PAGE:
Hawthorne Hill Nature Center is the perfect place to enjoy and learn about the natural landscapes that surround our region. The nature center provides year round opportunities for experiencing nature. Explore the trails to witness the rich fall colors, snow-frosted trees, spring wildflowers, summer amphibians, and an ever changing host of birds. Hawthorne Hill is an excellent place to relax, recreate and explore the natural world providing two ponds, acres of woodland, a mile of looped trails, and an interactive nature center. The 67 acre natural area that flanks both sides of Brookside Drive has a wheelchair accessible trail that leads to the pond and sedge meadow, as well as wide, wood-chipped trails to access other areas. Please bring your family and friends out to craft your own nature experience or enjoy family-friendly programs offered by Hawthorne Hill Nature Center.
For more information about Hawthorne Hill Nature Center, call 847-931-6123.
To speak with the naturalist or nature center volunteers, call 847-531-7055 during open hours.
The mission of Hawthorne Hill Nature Center is to educate people about nature, themselves, and others through hands-on nature studies, experimental programs and outdoor recreational opportunities, thus cultivating understanding, appreciation and connectedness with the natural world, its inhabitants and humanity as a whole.
The nature center and its property contains exhibits and activities to promote play, encourage discovery, and ultimately lead people to appreciate the diversity in humanity and ecology, therefore protecting the natural world through stewardship and responsible choices.
In 1938, the Cosmopolitan Club of Elgin donated the 22 acres east of Brookside Drive to the Elgin Girl Scout Council. Camp Hawthorne Hills served Girl Scouts for the next 34 years with facilities for weekend overnights and summer day camps. In 1975, on the west side of the road, two ponds were excavated to provide soil for a neighboring housing development. In 1977, The City of Elgin purchased the camp, along with the 45 acres west of Brookside Drive to preserve as a natural area for future generations. In 2005, Hawthorne Hill Nature Center was opened to the public, encompassing a total of 67 acres.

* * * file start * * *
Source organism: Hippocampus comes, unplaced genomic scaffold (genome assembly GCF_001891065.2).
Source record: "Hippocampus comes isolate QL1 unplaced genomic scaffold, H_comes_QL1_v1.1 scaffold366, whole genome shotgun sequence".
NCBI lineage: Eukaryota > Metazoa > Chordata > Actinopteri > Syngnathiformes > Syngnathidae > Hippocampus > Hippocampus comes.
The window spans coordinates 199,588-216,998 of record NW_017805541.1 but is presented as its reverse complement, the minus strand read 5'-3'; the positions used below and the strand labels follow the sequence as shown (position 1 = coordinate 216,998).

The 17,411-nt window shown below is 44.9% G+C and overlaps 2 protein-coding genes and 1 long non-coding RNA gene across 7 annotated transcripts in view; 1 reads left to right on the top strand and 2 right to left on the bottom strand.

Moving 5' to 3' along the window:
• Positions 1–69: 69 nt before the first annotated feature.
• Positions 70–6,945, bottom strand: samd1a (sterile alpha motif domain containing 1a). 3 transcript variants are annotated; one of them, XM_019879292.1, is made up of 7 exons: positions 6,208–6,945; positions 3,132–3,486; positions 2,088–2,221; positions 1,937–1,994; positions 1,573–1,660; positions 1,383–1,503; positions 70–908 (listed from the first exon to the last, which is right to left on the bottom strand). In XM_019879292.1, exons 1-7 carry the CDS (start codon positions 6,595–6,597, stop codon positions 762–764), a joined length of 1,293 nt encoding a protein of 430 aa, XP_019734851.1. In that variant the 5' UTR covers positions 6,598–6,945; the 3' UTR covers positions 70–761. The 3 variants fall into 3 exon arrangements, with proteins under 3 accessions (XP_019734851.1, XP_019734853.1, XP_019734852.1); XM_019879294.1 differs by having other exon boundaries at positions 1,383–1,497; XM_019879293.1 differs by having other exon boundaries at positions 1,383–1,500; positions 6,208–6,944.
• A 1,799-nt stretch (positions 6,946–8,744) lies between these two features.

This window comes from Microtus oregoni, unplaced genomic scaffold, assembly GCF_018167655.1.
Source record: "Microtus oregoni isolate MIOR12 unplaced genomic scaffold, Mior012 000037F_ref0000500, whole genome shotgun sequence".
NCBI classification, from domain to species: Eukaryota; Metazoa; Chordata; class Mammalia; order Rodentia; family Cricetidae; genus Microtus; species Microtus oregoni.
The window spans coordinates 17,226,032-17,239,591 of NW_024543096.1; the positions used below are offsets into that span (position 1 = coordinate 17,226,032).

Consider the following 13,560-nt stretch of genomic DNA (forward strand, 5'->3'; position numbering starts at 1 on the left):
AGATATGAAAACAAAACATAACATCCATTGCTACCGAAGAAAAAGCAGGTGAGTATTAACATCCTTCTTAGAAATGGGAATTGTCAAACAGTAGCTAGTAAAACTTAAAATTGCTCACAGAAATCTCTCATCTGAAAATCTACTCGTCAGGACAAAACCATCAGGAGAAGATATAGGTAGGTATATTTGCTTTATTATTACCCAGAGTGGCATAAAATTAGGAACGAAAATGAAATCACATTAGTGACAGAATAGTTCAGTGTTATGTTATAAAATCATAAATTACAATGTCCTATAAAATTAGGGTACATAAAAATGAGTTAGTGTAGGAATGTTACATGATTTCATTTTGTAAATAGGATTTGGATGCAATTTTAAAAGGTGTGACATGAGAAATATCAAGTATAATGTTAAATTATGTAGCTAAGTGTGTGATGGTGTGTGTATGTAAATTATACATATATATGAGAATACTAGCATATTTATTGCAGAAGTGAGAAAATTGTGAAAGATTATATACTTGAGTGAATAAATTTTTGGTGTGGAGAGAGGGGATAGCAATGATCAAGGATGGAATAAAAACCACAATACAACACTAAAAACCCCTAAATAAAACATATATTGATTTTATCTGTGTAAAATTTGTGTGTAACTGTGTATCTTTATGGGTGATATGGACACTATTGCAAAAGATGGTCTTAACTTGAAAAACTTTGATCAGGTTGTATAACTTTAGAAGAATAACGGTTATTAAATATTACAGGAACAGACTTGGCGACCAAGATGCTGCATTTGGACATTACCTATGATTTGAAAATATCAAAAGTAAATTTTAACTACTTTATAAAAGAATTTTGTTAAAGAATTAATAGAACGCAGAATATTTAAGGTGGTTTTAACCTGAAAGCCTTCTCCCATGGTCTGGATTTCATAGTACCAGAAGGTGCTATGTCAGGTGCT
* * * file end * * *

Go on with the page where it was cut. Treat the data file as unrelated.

Banning tobacco substances from our parks should result in several benefits, including elimination of second hand smoke, reduction in the amount of park litter and most importantly positive role models for the young people that use our parks and recreation facilities. We are asking that all residents and users of our parks help us to spread the word of this new ordinance and that compliance comes through peer pressure and social norms. If you wish to read the full ordinance you can find it on the city’s website, by doing a search for Ordinance No. G48-15.